Speaking Truth to Power, Taking Risks

Ida B. Wells published an editorial on her investigation on lynching in her Memphis paper, The Free Speech. When her office was destroyed by a mob, she wrote a more detailed account in the New York Age a black newspaper in New York City. On October 26, 1892, Wells published this research in a pamphlet titled Southern Horrors: Lynch Law in All Its Phases. Having examined many accounts of lynchings due to the alleged “rape of white women,” she concluded that Southerners cried rape as an excuse to hide their real reasons for lynchings: black economic progress, which threatened white Southerners with competition, and white ideas of enforcing black second-class status in the society. Black economic progress was a contemporary issue in the South, and in many states whites worked to suppress black progress. In this period at the turn of the century, Southern states, starting with Mississippi in 1890, passed laws and/or new constitutions to disenfranchise most black people and many poor white people through use of poll taxes, literacy tests and other devices. Wells-Barnett recommended that black people use arms to defend against lynching.

She followed-up with greater research and detail in The Red Record (1895), a 100-page pamphlet describing lynching in the United States since the Emancipation Proclamation of 1863. It also covered black peoples’ struggles in the South since the Civil War. The Red Record explored the alarmingly high rates of lynching in the United States (which was at a peak from 1880 to 1930). Wells-Barnett said that during Reconstruction, most Americans outside the South did not realize the growing rate of violence against black people in the South. She believed that during slavery, white people had not committed as many attacks because of the economic labour value of slaves. Wells noted that, since slavery time, “ten thousand Negroes have been killed in cold blood, [through lynching] without the formality of judicial trial and legal execution.”

Frederick Douglass had written an article noting three eras of “Southern barbarism,” and the excuses that whites claimed in each period.

Wells-Barnett explored these in detail in her The Red Record.

During slavery time, she noted that whites worked to “repress and stamp out alleged ‘race riots.'” or suspected slave rebellions, usually killing black people in far higher proportions than any white casualties. Once the Civil War ended, white people feared black people, who were in the majority in many areas. White people acted to control them and suppress them by violence.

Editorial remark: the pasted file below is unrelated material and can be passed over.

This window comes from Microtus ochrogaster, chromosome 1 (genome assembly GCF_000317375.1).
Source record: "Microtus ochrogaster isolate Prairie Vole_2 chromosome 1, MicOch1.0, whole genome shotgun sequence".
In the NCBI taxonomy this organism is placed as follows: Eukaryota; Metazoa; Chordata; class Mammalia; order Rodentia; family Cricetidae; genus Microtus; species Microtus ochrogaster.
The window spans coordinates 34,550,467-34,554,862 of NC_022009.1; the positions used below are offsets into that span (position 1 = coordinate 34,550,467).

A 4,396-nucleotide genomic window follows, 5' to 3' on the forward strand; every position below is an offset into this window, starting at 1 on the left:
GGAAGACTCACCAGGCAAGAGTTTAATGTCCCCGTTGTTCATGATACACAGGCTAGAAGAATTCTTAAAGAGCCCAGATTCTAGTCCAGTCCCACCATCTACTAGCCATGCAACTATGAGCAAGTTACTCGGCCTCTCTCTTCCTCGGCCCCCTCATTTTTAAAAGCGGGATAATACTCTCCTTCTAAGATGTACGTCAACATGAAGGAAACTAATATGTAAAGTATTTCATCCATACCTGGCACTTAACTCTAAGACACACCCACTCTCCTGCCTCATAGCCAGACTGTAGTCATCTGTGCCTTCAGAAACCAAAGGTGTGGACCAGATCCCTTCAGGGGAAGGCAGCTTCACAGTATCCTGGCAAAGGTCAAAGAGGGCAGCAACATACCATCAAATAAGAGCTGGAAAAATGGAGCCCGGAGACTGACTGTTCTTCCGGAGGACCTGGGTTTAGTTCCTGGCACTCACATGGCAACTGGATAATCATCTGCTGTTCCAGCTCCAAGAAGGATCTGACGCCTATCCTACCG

During the Reconstruction Era white people lynched black people as part of mob efforts to suppress black political activity and re-establish white supremacy after the war. They feared “Negro Domination” through voting and taking office. Wells-Barnett urged black people in high-risk areas to move away to protect their families.
She noted that whites frequently claimed that black men had “to be killed to avenge their assaults upon women.” She noted that white people assumed that any relationship between a white woman and a black man was a result of rape. But, given power relationships, it was much more common for white men to take sexual advantage of poor black women. She stated: “Nobody in this section of the country believes the old threadbare lie that black men rape white women.” Wells connected lynching to sexual violence showing how the myth of the black man’s lust for white women led to murder of African American men.
Wells-Barnett gave 14 pages of statistics related to lynching cases committed from 1892 to 1895; she also included pages of graphic accounts detailing specific lynchings. She notes that her data was taken from articles by white correspondents, white press bureaus, and white newspapers. The Red Record was a huge pamphlet, and had far-reaching influence in the debate about lynching. Southern Horrors: Lynch Law in All Its Phases and The Red Record’s accounts of these lynchings grabbed the attention of Northerners who knew little about lynching or accepted the common explanation that black men deserved this fate. Generally southern states and white juries refused to indict any perpetrators for lynching, although they were frequently known and sometimes shown in the photographs being made more frequently of such events.

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